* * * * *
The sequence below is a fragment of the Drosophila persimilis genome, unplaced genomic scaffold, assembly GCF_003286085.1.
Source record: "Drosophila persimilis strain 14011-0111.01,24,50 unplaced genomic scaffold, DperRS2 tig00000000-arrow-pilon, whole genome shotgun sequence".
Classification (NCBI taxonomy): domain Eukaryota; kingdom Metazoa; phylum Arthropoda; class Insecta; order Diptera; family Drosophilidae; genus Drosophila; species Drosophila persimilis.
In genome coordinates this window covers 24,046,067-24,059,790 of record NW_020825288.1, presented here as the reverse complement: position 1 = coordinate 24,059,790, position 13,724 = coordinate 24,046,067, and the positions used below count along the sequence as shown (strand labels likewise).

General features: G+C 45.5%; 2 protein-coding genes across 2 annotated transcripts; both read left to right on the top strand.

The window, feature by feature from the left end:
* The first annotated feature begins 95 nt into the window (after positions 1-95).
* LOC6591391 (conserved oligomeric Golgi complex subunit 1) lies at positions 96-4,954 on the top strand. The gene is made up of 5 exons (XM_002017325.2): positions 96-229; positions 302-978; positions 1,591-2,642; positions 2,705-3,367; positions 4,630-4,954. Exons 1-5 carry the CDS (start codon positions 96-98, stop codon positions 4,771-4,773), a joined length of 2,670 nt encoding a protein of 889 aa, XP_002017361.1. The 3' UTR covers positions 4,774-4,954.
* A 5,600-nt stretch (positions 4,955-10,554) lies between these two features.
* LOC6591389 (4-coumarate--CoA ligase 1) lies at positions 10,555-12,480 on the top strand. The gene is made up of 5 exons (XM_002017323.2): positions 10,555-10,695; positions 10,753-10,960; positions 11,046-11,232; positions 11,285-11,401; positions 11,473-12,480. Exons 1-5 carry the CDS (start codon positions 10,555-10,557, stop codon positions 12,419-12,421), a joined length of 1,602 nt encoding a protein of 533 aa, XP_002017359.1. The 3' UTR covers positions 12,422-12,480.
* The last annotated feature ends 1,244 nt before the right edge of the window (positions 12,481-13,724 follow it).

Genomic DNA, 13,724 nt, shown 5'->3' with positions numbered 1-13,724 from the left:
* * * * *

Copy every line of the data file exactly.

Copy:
The sequence below is a fragment of the Drosophila persimilis genome, unplaced genomic scaffold, assembly GCF_003286085.1.
Source record: "Drosophila persimilis strain 14011-0111.01,24,50 unplaced genomic scaffold, DperRS2 tig00000000-arrow-pilon, whole genome shotgun sequence".
Classification (NCBI taxonomy): domain Eukaryota; kingdom Metazoa; phylum Arthropoda; class Insecta; order Diptera; family Drosophilidae; genus Drosophila; species Drosophila persimilis.
In genome coordinates this window covers 24,046,067-24,059,790 of record NW_020825288.1, presented here as the reverse complement: position 1 = coordinate 24,059,790, position 13,724 = coordinate 24,046,067, and the positions used below count along the sequence as shown (strand labels likewise).

General features: G+C 45.5%; 2 protein-coding genes across 2 annotated transcripts; both read left to right on the top strand.

The window, feature by feature from the left end:
* The first annotated feature begins 95 nt into the window (after positions 1-95).
* LOC6591391 (conserved oligomeric Golgi complex subunit 1) lies at positions 96-4,954 on the top strand. The gene is made up of 5 exons (XM_002017325.2): positions 96-229; positions 302-978; positions 1,591-2,642; positions 2,705-3,367; positions 4,630-4,954. Exons 1-5 carry the CDS (start codon positions 96-98, stop codon positions 4,771-4,773), a joined length of 2,670 nt encoding a protein of 889 aa, XP_002017361.1. The 3' UTR covers positions 4,774-4,954.
* A 5,600-nt stretch (positions 4,955-10,554) lies between these two features.
* LOC6591389 (4-coumarate--CoA ligase 1) lies at positions 10,555-12,480 on the top strand. The gene is made up of 5 exons (XM_002017323.2): positions 10,555-10,695; positions 10,753-10,960; positions 11,046-11,232; positions 11,285-11,401; positions 11,473-12,480. Exons 1-5 carry the CDS (start codon positions 10,555-10,557, stop codon positions 12,419-12,421), a joined length of 1,602 nt encoding a protein of 533 aa, XP_002017359.1. The 3' UTR covers positions 12,422-12,480.
* The last annotated feature ends 1,244 nt before the right edge of the window (positions 12,481-13,724 follow it).

Genomic DNA, 13,724 nt, shown 5'->3' with positions numbered 1-13,724 from the left: